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Viewing 9 papers from 2019 in PRIOR
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    • CVPR 2019
      Kenneth Marino, Mohammad Rastegari, Ali Farhadi, Roozbeh Mottaghi

      Visual Question Answering (VQA) in its ideal form lets us study reasoning in the joint space of vision and language and serves as a proxy for the AI task of scene understanding. However, most VQA benchmarks to date are focused on questions such as simple counting, visual attributes, and object detection that do not require reasoning or knowledge beyond what is in the image. In this paper, we address the task of knowledge-based visual question answering and provide a benchmark, called OK-VQA, where the image content is not sufficient to answer the questions, encouraging methods that rely on external knowledge resources. Our new dataset includes more than 14,000 questions that require external knowledge to answer. We show that the performance of the state-of-the-art VQA models degrades drastically in this new setting. Our analysis shows that our knowledge-based VQA task is diverse, difficult, and large compared to previous knowledge-based VQA datasets. We hope that this dataset enables researchers to open up new avenues for research in this domain.

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    • CVPR 2019
      Sachin Mehta, Mohammad Rastegari, Linda Shapiro, Hannaneh Hajishirzi

      We introduce a light-weight, power efficient, and general purpose convolutional neural network, ESPNetv2 , for modeling visual and sequential data. Our network uses group point-wise and depth-wise dilated separable convolutions to learn representations from a large effective receptive field with fewer FLOPs and parameters. The performance of our network is evaluated on three different tasks: (1) object classification, (2) semantic segmentation, and (3) language modeling. Experiments on these tasks, including image classification on the ImageNet and language modeling on the PenTree bank dataset, demonstrate the superior performance of our method over the state-of-the-art methods. Our network has better generalization properties than ShuffleNetv2 when tested on the MSCOCO multi-object classification task and the Cityscapes urban scene semantic segmentation task. Our experiments show that ESPNetv2 is much more power efficient than existing state-of-the-art efficient methods including ShuffleNets and MobileNets. Our code is open-source and available at https://github.com/sacmehta/ESPNetv2.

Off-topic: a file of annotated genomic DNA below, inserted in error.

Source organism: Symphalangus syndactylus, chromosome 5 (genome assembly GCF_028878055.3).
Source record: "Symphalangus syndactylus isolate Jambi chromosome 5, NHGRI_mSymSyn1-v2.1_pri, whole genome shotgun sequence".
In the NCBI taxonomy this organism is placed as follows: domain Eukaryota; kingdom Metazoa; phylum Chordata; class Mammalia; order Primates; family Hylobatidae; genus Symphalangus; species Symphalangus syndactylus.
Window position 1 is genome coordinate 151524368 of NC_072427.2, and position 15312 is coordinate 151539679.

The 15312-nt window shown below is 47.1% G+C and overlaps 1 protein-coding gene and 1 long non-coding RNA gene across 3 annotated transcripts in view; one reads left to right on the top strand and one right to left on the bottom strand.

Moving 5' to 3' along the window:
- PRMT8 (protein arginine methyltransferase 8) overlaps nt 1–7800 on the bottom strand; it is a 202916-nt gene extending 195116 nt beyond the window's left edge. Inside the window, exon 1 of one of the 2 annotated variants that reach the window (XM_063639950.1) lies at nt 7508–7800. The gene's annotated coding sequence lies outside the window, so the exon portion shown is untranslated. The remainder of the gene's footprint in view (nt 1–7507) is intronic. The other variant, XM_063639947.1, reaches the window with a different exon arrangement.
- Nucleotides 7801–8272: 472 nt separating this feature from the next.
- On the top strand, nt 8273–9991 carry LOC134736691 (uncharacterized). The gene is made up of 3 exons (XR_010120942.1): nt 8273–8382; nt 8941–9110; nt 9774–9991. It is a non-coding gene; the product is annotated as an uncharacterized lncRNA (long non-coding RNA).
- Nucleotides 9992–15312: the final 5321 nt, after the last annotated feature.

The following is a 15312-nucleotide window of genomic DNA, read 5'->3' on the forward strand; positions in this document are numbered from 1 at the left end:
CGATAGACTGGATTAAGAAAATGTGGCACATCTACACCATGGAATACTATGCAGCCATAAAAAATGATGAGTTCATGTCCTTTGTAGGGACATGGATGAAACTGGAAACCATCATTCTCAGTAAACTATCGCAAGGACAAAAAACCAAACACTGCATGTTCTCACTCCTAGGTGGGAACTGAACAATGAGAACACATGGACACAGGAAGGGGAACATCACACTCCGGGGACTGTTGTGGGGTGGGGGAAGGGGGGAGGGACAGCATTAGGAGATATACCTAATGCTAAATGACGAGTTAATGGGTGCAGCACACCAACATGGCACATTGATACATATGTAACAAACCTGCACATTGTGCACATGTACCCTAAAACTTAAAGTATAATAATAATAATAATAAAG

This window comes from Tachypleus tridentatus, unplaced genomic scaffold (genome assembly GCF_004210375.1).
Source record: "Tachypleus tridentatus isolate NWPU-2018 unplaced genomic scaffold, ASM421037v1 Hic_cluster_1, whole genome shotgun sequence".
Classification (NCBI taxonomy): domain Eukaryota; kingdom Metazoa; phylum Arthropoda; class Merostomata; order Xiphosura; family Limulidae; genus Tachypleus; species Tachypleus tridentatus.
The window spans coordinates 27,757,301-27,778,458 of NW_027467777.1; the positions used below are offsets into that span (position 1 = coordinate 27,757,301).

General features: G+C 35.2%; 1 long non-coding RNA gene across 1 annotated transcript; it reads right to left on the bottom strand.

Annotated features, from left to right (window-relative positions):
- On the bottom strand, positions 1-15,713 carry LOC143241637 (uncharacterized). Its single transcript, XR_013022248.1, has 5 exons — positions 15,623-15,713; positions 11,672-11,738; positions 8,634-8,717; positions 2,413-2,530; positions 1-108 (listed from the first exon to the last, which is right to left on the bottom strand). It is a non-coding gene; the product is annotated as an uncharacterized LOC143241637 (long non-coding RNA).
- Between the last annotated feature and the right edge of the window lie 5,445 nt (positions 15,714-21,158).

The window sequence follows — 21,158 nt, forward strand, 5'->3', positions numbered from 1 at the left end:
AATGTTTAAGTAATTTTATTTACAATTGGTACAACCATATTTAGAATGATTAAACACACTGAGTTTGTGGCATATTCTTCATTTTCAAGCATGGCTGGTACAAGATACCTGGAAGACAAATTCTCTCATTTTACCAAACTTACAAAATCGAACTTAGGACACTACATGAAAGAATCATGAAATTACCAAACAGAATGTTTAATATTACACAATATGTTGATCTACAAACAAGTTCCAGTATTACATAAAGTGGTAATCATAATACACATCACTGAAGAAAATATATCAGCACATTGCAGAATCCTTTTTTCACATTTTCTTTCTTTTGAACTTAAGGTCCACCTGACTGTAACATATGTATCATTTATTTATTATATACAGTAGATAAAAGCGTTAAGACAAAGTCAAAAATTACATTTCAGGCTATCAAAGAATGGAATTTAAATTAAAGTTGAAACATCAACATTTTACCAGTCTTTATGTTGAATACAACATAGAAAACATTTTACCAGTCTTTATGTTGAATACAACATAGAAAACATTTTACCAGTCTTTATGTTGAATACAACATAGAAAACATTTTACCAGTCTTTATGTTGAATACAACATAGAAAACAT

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    • CVPR 2019
      Mohammad Mahdi Derakhshani, Saeed Masoudnia, Amir Hossein Shaker, Omid Mersa, Mohammad Amin Sadeghi, Mohammad Rastegari, Babak N. Araabi

      We present a simple and effective learning technique that significantly improves mAP of YOLO object detectors without compromising their speed. During network training, we carefully feed in localization information. We excite certain activations in order to help the network learn to better localize. In the later stages of training, we gradually reduce our assisted excitation to zero. We reached a new state-of-the-art in the speed-accuracy trade-off. Our technique improves the mAP of YOLOv2 by 3.8% and mAP of YOLOv3 by 2.2% on MSCOCO dataset. This technique is inspired from curriculum learning. It is simple and effective and it is applicable to most single-stage object detectors.

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    • CVPR 2019
      Unnat Jain, Luca Weihs, Eric Kolve, Mohammad Rastegari, Svetlana Lazebnik, Ali Farhadi, Alexander Schwing, Aniruddha Kembhavi